Monthly Archives: November 2014

Another “development” opportunity

While cycling along Glaisdale Drive the other day, I noticed a demolished industrial site, now on sale for “development”.  The 2.2 Acre site is starting to green up, with pioneer species getting a foothold……



Similarly to my recent post about an empty site in Forest Fields, seeing this plot made me contemplate more imaginative futures for the land than “development”.  Although the site is nothing special at the moment, it could become a valuable local green space for people and nature, in an area dominated by industrial units and high-density housing…


Fall and rise again….

Here’s an interesting tree, photographed in the woodland at Bramcote Hills Park….


It’s a fallen Sweet Chestnut (Castanea sativa) that is very much alive; enough roots have remained anchored into the soil so that a side branch from the original trunk has been able to grow vertically to form a new trunk.  There’s no reason why this downed tree should not continue to thrive for many years to come.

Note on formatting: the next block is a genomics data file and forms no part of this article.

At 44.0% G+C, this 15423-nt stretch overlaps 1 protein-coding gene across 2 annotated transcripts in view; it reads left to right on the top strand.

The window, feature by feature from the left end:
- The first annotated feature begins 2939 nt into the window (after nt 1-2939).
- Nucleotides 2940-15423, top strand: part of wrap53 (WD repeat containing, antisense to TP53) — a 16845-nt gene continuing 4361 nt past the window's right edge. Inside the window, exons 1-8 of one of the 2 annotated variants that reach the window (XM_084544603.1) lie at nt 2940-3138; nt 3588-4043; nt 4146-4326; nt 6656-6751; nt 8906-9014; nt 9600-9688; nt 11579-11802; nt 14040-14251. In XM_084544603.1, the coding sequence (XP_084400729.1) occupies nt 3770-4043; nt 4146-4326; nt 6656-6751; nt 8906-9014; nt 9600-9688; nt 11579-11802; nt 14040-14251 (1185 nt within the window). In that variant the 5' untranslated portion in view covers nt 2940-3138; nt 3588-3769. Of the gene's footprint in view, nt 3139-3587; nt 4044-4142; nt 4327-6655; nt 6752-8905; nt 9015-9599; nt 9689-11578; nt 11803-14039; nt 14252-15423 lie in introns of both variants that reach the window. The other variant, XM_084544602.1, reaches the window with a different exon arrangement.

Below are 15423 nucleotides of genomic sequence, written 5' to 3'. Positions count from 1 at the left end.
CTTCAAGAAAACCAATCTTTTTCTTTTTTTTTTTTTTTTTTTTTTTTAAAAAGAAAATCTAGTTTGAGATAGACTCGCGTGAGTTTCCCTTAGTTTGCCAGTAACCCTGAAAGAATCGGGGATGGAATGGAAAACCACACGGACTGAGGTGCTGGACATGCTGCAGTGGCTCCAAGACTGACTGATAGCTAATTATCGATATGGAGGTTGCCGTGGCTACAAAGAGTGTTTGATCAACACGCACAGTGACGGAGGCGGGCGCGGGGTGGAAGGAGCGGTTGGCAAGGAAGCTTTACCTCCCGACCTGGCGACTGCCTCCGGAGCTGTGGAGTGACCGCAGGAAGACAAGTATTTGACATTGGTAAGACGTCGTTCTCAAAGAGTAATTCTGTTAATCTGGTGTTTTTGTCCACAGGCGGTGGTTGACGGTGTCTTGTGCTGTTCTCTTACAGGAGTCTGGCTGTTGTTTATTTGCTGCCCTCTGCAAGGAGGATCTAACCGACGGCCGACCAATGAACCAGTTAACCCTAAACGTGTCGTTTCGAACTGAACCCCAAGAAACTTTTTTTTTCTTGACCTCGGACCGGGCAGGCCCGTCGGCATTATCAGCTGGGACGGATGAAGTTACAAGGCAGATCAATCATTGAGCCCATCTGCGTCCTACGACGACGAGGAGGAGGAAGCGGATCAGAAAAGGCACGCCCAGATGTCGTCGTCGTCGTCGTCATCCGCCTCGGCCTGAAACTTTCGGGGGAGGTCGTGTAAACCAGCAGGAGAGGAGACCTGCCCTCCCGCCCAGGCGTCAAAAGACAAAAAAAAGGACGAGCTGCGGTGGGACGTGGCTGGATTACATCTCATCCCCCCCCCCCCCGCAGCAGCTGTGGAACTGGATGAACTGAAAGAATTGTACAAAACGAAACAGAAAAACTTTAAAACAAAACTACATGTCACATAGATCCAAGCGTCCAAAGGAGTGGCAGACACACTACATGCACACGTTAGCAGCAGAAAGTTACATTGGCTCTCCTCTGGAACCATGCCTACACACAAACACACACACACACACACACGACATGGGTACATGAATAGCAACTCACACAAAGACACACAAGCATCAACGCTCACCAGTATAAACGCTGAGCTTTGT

A woodland walk in Sherwood….

Here’s a report of recent activities from the Wildlife Trust’s Nottingham City group…..

Woodthorpe Meadow

Good to hear this urban nature reserve is getting some TLC!

Shaggy Ink Caps

I recently saw a fine crop of Shaggy Ink Cap mushrooms, growing underneath a street tree in Mapperley…..


The Shaggy Ink Cap (Coprinus comatus) is a very common mushroom, found growing in a variety of habitats – often forcing their way through pavements, as here.  Its shaggy young fruitbodies soon dissolve into a black, inky substance, which contains spores (and can be used to make ink).


When young it makes excellent eating. I picked the young caps and briefly fried them whole in olive oil and garlic.  Delicious!  They are easy to identify and thus a favourite foraging mushroom.  However, don’t confuse them with the related Common Ink Cap (Coprinopsis atramentaria), which gives unpleasant effects if consumed with alcohol; it has a smooth cap with a different shape when young, so is easy to tell from the shaggy species.